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Food mail contract up for grabs

Today’s decision could reshape flight paths in the North

By JANE GEORGE

When the winning bid on the $200-million, five-year food mail contract is announced today, only one of the North’s two major airlines — First Air or Canadian North — will be happy.

Under the food mail program, the federal Department of Indian and Northern Affairs gives Canada Post a subsidy to offset the high cost of bringing nutritious food and essential non-food items north.

This airlift of cargo is the largest contract in the North, after those of The Northwest Company and Arctic Co-operatives Ltd.

First Air has held the food mail contract for 15 years.

And the last time a request for proposals for the food mail contract came up, Canadian North was just beginning to expand its operations in the North and made only a partial, and ultimately unsuccessful, proposal.

Norterra, which is owned on a 50-50 basis by the Inuit of Nunavut and the Inuvialuit of the western Arctic, bought Canadian North in 1998.

This time, Canadian North has considered all the infrastructure and logistics needed to fulfill the RFP requirements.

“Canadian North put in a comprehensive bid for the food mail contract, which includes all the food mail areas in the current RFP,” said Carmen Loberg, past president of Canadian North, who now heads Norterra, in an interview from Yellowknife.

Canadian North even ordered enough material, shipped up on the last sealift, for a warehouse in Kuujjuaq, so the airline can meet the December start-up date for the food mail contract, if it’s successful.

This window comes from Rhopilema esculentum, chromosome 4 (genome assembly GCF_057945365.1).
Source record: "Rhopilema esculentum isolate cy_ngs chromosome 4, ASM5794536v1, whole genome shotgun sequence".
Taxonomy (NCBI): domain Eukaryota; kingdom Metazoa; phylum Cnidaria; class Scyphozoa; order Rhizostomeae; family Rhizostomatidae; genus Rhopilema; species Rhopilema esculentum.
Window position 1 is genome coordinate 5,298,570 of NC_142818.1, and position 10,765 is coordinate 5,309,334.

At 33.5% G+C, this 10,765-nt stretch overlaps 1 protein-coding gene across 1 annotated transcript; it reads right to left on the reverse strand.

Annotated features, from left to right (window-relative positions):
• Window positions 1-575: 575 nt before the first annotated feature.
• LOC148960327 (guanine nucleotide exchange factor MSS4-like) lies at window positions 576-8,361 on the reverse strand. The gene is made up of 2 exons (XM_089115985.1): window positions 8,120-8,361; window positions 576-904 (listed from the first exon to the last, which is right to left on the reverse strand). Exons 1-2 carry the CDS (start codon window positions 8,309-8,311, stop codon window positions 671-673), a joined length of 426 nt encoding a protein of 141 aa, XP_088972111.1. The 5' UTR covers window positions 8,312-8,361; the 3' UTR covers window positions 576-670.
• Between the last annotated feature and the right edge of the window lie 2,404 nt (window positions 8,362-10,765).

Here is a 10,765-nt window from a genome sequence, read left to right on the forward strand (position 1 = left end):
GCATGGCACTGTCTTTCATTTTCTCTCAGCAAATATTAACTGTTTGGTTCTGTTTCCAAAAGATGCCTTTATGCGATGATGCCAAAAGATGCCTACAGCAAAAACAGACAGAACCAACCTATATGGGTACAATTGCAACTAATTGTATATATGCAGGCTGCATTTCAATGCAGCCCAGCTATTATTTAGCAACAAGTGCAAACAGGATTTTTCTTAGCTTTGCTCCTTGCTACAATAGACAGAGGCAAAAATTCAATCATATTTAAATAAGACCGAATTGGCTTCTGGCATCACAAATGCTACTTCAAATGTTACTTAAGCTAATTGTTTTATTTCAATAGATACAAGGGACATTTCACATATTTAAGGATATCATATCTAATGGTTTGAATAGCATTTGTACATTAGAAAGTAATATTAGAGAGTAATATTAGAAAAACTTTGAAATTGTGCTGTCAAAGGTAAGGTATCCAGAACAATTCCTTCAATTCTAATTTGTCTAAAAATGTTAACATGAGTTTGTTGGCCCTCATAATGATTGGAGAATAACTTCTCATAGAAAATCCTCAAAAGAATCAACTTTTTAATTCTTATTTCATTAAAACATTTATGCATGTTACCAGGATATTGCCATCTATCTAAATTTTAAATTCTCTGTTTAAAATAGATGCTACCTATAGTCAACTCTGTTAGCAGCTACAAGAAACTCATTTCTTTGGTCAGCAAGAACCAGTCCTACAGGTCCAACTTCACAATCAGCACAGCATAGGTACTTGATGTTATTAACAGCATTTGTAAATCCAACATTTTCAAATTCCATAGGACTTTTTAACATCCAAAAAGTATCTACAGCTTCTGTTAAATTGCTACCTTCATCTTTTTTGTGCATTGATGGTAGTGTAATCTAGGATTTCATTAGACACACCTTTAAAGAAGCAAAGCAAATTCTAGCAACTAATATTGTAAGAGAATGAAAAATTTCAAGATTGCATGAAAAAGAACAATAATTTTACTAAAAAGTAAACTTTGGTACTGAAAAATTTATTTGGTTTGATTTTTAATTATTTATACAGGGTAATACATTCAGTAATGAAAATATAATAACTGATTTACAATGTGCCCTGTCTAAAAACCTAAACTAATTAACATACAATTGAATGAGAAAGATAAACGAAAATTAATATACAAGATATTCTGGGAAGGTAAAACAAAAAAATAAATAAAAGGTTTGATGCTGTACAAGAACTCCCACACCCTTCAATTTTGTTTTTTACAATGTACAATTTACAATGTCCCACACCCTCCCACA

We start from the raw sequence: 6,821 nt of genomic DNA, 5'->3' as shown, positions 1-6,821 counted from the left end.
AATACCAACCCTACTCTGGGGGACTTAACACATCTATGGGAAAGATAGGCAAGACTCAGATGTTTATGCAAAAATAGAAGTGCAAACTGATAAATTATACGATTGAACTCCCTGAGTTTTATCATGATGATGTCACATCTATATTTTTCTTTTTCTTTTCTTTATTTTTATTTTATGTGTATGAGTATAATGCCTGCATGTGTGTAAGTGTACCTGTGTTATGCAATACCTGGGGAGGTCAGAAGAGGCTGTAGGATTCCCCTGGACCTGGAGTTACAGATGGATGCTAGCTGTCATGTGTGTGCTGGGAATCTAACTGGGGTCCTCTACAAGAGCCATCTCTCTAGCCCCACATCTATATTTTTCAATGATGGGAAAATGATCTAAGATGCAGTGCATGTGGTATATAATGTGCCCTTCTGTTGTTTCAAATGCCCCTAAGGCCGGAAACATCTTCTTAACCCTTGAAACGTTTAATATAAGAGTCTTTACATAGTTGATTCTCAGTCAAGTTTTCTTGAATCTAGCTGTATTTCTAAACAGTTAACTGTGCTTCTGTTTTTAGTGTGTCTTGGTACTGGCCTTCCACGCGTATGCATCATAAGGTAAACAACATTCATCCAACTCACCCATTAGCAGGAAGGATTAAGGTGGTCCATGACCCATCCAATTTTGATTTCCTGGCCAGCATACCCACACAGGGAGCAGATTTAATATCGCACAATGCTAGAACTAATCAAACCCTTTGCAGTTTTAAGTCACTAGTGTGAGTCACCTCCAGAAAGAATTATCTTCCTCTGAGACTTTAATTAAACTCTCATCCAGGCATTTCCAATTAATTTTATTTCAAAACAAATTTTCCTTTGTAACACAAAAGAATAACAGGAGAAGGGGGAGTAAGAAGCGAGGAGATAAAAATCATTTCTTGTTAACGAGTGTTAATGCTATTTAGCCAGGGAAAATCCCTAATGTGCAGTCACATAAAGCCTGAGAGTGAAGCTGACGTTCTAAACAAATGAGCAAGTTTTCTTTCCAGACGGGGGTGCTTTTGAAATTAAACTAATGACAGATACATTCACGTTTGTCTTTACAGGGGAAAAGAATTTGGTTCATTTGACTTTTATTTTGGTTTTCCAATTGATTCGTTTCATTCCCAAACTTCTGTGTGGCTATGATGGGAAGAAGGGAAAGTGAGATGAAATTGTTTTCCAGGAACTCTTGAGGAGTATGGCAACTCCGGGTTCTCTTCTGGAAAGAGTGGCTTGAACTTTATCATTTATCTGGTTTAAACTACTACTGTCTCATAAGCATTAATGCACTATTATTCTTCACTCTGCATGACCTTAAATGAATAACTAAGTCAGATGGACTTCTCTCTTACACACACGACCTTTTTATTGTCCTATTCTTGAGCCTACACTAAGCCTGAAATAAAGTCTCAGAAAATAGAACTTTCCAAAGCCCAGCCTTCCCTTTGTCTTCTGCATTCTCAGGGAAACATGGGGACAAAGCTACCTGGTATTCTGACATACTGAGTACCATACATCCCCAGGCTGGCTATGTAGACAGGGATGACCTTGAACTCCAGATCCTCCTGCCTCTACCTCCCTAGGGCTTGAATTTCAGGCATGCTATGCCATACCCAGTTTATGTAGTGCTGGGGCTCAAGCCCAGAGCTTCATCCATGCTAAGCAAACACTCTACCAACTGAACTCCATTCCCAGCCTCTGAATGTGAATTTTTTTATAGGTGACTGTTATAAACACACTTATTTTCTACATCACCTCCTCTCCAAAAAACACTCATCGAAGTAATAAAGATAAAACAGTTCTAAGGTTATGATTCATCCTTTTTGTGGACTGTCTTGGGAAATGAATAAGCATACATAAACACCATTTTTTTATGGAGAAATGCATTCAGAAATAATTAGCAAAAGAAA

All food mail cargo is sent up from Val d’Or, Quebec. Northbound, airplanes carry only food, although there can be passengers on the southbound flights.

For residents of Nunavik, a win for Canadian North opens up the possibility of another carrier servicing the region.

First Air, owned 100 per cent by the Inuit of Nunavik through the Makivik Corporation, ended up with a monopoly on eastern north-south routes in the mid-1990s after Canadian Airlines dropped out of the Iqaluit-Kuujjuaq-Montreal market, and then out of Monteal-Val d’Or-Kuujjuaraapik market. Air Inuit, also owned by Makivik, now flies from Montreal to Kuujjuaq as well as to Kuujjuaraapik.

Competition helps consumers. Ticket prices on the Ottawa-Iqaluit route dropped 25 per cent since Canadian North re-entered that market, Loberg said in an earlier interview with Nunatsiaq News.

But Canadian North’s director of cargo services, Ryan Fawcett, acknowledges First Air is a strong incumbent with respect to the food mail contract, and said whoever wins the lucrative contract “it’s going to be very, very interesting.”

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